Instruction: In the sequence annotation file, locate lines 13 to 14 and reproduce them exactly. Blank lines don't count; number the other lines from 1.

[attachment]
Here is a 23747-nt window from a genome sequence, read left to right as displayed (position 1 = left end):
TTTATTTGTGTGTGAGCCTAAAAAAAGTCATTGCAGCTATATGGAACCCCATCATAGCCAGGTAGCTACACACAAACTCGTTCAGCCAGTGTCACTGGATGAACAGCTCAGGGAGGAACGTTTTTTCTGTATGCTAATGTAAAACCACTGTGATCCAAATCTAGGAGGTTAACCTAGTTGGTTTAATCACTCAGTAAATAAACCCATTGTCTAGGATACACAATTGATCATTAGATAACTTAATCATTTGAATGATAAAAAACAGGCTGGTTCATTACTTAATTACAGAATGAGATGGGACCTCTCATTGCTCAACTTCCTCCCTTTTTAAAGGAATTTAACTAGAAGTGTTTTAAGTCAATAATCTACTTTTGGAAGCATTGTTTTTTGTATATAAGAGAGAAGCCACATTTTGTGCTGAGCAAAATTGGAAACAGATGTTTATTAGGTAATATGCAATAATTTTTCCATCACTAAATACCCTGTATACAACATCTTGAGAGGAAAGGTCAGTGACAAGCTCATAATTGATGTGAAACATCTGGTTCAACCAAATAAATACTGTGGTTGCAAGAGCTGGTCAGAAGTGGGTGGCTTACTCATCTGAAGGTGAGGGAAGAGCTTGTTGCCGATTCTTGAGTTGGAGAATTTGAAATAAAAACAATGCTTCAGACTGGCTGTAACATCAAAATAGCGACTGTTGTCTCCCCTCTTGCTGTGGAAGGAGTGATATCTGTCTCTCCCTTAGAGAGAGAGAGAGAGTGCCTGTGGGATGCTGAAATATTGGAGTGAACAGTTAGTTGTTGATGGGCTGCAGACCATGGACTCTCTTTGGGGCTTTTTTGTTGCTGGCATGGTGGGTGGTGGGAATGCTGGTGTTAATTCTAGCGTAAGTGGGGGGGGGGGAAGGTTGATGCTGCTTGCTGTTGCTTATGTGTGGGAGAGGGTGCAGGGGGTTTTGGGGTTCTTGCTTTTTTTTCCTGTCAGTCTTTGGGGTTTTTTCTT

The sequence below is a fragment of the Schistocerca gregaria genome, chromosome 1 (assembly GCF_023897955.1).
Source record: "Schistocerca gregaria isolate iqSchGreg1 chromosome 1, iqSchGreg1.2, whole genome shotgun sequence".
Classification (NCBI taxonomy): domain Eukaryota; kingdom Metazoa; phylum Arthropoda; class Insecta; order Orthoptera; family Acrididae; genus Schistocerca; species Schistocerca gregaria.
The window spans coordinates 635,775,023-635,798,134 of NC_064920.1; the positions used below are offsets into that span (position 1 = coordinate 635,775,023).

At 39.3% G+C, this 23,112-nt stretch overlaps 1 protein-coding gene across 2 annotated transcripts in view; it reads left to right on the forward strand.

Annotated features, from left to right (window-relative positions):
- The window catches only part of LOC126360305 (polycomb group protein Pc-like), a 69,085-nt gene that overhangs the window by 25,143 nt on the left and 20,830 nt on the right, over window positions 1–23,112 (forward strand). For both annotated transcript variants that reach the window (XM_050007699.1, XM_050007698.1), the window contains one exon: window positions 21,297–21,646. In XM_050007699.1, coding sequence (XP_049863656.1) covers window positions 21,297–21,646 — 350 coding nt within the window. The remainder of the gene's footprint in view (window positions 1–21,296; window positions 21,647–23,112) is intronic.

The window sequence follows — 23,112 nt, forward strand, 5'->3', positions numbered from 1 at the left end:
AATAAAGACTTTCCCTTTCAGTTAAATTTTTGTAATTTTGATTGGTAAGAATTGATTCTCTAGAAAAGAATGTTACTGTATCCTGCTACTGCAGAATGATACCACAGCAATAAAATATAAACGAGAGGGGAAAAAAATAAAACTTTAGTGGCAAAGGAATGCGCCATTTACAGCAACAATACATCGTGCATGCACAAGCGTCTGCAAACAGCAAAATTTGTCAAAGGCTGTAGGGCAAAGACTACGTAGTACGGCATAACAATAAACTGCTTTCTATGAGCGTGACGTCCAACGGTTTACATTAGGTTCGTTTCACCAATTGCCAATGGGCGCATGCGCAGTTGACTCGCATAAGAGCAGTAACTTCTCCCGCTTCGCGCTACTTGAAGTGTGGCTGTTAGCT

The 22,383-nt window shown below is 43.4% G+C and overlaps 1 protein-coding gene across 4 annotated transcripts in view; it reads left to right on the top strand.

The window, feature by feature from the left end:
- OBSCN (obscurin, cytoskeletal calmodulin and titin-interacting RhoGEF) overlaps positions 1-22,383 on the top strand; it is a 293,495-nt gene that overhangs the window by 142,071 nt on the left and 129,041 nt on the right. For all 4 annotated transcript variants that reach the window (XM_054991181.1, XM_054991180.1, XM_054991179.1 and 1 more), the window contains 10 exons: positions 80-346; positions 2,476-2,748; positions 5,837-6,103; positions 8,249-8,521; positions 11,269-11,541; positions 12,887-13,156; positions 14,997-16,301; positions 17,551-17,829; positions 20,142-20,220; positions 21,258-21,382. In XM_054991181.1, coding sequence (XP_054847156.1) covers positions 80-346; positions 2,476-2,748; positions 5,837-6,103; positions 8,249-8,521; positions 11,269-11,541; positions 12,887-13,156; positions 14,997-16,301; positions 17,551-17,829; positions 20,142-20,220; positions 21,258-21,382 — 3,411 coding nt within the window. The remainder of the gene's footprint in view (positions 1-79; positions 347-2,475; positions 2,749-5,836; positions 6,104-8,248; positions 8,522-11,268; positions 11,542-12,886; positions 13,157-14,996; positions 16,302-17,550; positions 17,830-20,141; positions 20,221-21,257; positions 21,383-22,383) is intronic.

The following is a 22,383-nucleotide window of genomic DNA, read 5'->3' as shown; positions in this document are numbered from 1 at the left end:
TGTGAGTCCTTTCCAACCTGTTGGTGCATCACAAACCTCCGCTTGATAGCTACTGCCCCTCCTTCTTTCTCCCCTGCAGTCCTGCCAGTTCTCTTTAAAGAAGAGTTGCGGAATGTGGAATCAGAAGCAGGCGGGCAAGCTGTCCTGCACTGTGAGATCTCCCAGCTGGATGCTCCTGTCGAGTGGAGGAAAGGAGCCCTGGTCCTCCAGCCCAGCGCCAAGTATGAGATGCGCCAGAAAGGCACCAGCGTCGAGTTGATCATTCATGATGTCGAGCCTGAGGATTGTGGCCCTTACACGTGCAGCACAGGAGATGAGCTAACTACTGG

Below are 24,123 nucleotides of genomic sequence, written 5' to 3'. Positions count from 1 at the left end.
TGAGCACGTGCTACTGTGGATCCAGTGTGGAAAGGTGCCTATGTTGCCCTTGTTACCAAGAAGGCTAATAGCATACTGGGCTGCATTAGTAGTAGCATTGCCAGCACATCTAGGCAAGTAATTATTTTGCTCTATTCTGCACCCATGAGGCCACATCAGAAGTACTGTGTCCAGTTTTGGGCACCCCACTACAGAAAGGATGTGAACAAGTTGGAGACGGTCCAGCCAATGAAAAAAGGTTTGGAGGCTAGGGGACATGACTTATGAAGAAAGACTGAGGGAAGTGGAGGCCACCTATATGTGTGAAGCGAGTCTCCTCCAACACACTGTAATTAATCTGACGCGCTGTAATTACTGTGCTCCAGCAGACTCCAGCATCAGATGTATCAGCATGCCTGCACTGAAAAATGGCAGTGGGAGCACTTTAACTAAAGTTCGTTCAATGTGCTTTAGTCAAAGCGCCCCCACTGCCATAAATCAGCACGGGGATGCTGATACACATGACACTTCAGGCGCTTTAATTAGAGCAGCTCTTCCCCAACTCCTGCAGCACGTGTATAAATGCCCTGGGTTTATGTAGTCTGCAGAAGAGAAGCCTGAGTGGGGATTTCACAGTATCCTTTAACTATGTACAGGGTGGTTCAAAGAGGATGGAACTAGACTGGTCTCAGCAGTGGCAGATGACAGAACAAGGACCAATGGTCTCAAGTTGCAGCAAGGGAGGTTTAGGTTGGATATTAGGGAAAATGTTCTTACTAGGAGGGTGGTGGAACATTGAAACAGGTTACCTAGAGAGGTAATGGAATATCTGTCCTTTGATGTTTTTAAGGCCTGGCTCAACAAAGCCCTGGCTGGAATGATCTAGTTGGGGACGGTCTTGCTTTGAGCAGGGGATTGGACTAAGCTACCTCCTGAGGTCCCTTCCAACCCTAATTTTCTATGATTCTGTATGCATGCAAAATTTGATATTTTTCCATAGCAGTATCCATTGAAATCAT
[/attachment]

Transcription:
The window, feature by feature from the left end:
- OBSCN (obscurin, cytoskeletal calmodulin and titin-interacting RhoGEF) overlaps positions 1-22,383 on the top strand; it is a 293,495-nt gene that overhangs the window by 142,071 nt on the left and 129,041 nt on the right. For all 4 annotated transcript variants that reach the window (XM_054991181.1, XM_054991180.1, XM_054991179.1 and 1 more), the window contains 10 exons: positions 80-346; positions 2,476-2,748; positions 5,837-6,103; positions 8,249-8,521; positions 11,269-11,541; positions 12,887-13,156; positions 14,997-16,301; positions 17,551-17,829; positions 20,142-20,220; positions 21,258-21,382. In XM_054991181.1, coding sequence (XP_054847156.1) covers positions 80-346; positions 2,476-2,748; positions 5,837-6,103; positions 8,249-8,521; positions 11,269-11,541; positions 12,887-13,156; positions 14,997-16,301; positions 17,551-17,829; positions 20,142-20,220; positions 21,258-21,382 — 3,411 coding nt within the window. The remainder of the gene's footprint in view (positions 1-79; positions 347-2,475; positions 2,749-5,836; positions 6,104-8,248; positions 8,522-11,268; positions 11,542-12,886; positions 13,157-14,996; positions 16,302-17,550; positions 17,830-20,141; positions 20,221-21,257; positions 21,383-22,383) is intronic.